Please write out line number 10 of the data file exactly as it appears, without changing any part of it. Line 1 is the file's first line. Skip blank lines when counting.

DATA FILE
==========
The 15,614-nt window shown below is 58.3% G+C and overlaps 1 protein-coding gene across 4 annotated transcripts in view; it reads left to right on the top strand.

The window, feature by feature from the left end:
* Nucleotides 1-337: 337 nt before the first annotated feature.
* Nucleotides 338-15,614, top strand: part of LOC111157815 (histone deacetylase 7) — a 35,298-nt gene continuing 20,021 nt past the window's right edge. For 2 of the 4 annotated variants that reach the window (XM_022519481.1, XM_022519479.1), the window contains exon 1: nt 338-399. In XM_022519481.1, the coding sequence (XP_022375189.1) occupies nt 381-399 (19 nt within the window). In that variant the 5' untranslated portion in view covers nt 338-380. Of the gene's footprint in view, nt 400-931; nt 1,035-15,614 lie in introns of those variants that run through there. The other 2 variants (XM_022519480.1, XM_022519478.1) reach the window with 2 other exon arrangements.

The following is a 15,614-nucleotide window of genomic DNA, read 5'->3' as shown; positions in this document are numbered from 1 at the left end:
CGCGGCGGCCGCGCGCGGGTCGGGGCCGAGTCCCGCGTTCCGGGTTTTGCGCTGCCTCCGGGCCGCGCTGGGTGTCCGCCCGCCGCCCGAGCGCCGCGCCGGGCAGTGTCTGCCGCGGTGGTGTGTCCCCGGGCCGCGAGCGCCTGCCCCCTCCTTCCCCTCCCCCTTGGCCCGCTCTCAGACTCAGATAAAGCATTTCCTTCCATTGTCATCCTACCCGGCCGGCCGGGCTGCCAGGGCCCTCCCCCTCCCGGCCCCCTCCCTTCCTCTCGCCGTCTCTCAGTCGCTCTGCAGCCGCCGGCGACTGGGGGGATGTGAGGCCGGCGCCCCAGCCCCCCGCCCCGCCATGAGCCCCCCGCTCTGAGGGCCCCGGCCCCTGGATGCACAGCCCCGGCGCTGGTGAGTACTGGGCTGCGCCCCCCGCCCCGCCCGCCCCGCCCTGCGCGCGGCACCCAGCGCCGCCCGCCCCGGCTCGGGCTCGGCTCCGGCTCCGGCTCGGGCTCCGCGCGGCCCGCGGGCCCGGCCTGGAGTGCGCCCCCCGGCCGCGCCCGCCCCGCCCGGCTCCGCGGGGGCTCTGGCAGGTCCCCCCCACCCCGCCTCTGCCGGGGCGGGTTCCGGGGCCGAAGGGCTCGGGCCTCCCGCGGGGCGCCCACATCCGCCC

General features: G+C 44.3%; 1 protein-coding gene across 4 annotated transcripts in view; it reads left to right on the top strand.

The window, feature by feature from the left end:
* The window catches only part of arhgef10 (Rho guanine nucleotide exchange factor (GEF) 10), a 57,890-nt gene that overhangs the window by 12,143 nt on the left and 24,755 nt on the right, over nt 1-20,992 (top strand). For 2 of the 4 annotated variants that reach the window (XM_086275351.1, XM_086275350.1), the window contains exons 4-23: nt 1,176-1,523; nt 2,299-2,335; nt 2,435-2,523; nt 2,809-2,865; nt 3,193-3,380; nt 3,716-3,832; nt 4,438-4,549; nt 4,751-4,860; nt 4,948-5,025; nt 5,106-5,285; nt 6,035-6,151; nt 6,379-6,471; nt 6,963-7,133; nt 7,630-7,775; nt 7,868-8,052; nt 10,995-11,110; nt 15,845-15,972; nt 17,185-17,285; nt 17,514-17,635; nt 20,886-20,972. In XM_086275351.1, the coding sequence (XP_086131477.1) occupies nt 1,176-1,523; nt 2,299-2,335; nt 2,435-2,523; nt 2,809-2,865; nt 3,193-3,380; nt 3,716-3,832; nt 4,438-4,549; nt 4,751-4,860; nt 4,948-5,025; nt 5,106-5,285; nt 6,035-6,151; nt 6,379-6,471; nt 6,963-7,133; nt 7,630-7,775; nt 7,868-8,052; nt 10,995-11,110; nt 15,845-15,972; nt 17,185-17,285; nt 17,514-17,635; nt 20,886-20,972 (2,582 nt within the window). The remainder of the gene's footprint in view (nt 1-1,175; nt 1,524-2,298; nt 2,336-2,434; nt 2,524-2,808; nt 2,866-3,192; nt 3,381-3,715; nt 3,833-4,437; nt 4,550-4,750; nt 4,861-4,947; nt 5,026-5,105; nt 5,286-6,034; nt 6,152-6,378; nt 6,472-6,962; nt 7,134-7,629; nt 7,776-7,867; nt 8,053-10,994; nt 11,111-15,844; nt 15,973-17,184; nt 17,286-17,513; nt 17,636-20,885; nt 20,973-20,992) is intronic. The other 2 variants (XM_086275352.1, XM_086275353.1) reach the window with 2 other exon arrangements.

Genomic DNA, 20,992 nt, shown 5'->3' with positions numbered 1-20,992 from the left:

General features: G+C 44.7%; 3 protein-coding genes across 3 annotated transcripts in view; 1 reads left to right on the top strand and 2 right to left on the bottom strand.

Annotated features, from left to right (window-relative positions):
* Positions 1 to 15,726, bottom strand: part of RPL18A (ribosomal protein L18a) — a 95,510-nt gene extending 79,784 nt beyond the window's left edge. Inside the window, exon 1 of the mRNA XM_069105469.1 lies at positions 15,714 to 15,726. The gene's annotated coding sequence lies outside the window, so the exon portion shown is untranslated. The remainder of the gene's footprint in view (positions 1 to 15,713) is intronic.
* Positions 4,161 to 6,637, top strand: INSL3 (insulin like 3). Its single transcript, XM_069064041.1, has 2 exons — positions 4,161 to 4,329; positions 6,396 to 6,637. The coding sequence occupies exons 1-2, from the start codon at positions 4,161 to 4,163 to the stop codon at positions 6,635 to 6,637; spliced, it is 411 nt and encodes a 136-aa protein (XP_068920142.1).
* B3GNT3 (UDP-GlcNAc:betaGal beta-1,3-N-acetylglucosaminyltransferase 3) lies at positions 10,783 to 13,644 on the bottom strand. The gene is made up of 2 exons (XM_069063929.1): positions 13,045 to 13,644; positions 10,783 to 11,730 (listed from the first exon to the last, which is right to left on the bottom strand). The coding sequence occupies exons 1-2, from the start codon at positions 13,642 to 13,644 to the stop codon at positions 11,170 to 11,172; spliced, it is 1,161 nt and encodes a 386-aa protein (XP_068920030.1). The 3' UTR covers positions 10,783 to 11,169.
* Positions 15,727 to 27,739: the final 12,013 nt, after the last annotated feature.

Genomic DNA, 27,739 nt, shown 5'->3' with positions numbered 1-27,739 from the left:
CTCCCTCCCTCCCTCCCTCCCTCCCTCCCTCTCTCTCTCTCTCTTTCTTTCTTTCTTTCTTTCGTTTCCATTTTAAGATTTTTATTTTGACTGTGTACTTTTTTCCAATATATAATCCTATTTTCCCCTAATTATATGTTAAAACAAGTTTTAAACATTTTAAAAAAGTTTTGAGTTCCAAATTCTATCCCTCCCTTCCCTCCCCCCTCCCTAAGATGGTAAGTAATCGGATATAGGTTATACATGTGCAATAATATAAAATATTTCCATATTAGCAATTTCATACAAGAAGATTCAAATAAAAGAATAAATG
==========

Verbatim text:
Genomic DNA, 20,992 nt, shown 5'->3' with positions numbered 1-20,992 from the left: